To observe the effects of high energy irradiating particles on composite structures, irradiation studies have been launched using the Brookhaven National Laboratory (BNL) proton linear accelerator and the target station at the isotope production facility (BLIP). The tuneable, ~25 kW (~110 μA peak) accelerator can accelerate protons to energies up to 200 MeV. Irradiation damage studies on graphite, carbon composites and new alloys have been performed in different phases using the proton beam directly on the materials and reaching fluences of ~1021 protons/cm2. Results on the finding following proton irradiations on carbon composites, graphite and composite-like structures are presented in subsequent sections. In a different irradiation mode where the isotope targets completely absorb the 116 MeV protons, a mostly isotropic fast neutron is generated downstream of the isotope targets from the spallation process. This neutron spectrum with mean energy of ~9 MeV is utilized for the irradiation of composites and new alloys. While peak fluences are of the order of 1019 – 1020 neutron/cm2 for each yearly proton beam run (much lower than the ~1021 -1022 n/cm2) expected in the fusion reactor, still the interaction of these new composites with predominantly fast neutrons is expected to provide useful indicators of their stability and resilience to damage. Neutron irradiation studies at BNL BLIP have been completed recently for a number of super alloys and nano-structured coatings (Al2O3, TiO2) on various substrates. Nanostructured coatings, along with AlBeMet, an aluminium-beryllium metal matrix composite, and structures made of fusion-bonded dissimilar materials constitute a special class of composites which are discussed in a subsequent section.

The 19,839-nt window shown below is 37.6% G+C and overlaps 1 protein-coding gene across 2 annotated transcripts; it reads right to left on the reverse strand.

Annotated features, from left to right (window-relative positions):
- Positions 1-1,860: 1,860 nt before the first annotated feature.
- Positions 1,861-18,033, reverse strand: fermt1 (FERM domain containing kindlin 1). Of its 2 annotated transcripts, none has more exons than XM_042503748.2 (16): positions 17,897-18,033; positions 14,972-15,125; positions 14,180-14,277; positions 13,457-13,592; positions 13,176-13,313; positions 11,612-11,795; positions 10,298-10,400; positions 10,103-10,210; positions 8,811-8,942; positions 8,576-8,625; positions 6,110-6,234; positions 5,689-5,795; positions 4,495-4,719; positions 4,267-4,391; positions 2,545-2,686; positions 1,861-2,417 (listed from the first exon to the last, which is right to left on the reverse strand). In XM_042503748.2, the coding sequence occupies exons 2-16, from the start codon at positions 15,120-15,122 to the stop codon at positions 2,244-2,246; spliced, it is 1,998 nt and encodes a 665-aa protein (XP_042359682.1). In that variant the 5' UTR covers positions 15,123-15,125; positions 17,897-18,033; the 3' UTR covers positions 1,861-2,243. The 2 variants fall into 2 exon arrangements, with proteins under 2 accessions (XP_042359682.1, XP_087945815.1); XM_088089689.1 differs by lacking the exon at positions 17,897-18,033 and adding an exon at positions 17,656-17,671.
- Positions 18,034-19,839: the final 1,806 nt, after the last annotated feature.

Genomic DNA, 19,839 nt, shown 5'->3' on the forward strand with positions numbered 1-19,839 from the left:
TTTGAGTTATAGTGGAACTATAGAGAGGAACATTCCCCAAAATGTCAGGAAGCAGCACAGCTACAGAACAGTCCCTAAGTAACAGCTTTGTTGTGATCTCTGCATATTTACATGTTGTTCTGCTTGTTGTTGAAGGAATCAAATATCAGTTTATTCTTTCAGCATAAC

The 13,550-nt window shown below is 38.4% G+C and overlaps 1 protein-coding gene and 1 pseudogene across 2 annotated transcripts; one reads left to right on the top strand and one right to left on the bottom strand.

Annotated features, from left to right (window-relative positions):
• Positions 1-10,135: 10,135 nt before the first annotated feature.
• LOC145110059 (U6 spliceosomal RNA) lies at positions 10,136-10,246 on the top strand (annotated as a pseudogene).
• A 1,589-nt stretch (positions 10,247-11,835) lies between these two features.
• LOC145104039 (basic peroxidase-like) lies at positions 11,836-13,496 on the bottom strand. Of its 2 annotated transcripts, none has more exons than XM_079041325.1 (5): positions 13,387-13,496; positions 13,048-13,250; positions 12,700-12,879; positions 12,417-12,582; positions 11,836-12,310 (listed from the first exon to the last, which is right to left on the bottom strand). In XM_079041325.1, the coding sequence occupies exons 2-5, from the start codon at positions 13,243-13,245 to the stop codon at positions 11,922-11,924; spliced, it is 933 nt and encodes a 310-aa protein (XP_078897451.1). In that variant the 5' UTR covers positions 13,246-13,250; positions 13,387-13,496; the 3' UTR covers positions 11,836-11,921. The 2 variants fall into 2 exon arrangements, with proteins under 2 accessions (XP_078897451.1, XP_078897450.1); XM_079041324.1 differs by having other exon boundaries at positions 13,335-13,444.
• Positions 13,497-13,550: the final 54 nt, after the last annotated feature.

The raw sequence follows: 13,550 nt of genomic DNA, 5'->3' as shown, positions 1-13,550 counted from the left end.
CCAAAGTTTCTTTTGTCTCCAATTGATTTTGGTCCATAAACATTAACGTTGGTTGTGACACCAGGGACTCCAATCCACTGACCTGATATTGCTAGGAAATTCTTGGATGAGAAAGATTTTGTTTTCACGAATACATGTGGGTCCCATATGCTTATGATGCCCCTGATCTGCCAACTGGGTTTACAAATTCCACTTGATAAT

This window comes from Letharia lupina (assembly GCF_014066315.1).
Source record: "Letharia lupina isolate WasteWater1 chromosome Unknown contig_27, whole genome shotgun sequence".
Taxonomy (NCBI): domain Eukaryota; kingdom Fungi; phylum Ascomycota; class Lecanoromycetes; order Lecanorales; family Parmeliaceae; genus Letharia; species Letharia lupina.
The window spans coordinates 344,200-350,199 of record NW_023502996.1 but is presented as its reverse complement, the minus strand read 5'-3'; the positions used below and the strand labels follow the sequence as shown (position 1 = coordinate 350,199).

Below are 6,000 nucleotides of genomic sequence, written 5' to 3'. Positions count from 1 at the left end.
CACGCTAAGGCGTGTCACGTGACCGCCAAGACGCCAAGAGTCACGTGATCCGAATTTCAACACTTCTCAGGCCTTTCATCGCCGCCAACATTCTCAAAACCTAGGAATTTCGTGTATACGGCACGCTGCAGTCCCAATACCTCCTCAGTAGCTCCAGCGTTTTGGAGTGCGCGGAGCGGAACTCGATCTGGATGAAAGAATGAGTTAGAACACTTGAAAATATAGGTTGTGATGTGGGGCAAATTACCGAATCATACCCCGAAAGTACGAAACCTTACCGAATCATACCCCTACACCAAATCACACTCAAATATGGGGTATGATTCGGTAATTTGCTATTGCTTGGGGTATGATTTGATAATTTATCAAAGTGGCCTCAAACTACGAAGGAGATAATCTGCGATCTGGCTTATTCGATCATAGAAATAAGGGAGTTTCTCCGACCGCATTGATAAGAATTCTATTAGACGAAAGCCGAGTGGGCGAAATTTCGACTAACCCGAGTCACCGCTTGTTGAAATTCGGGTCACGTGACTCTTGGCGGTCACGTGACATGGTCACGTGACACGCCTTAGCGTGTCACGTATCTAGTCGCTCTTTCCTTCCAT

2. Composites and extreme environments
The development of advanced materials to be used in next generation reactors (Zinkle, 2004) has been driven by the need to endure the extreme environment consisting of prolonged, highly damaging radiation fluxes (tens of dpa), extreme temperatures (above 1000º C and up to 1200º C) and high stress conditions, which together can push well-understood and widely used materials beyond their limit. In fusion and fission reactor applications there are certain key properties that the materials which are playing a pivotal role (i.e. first wall and blanket in a fusion reactor) must maintain. These include low activation, structural integrity, dimensional stability, thermal conductivity and inherent ability to absorb thermal shock.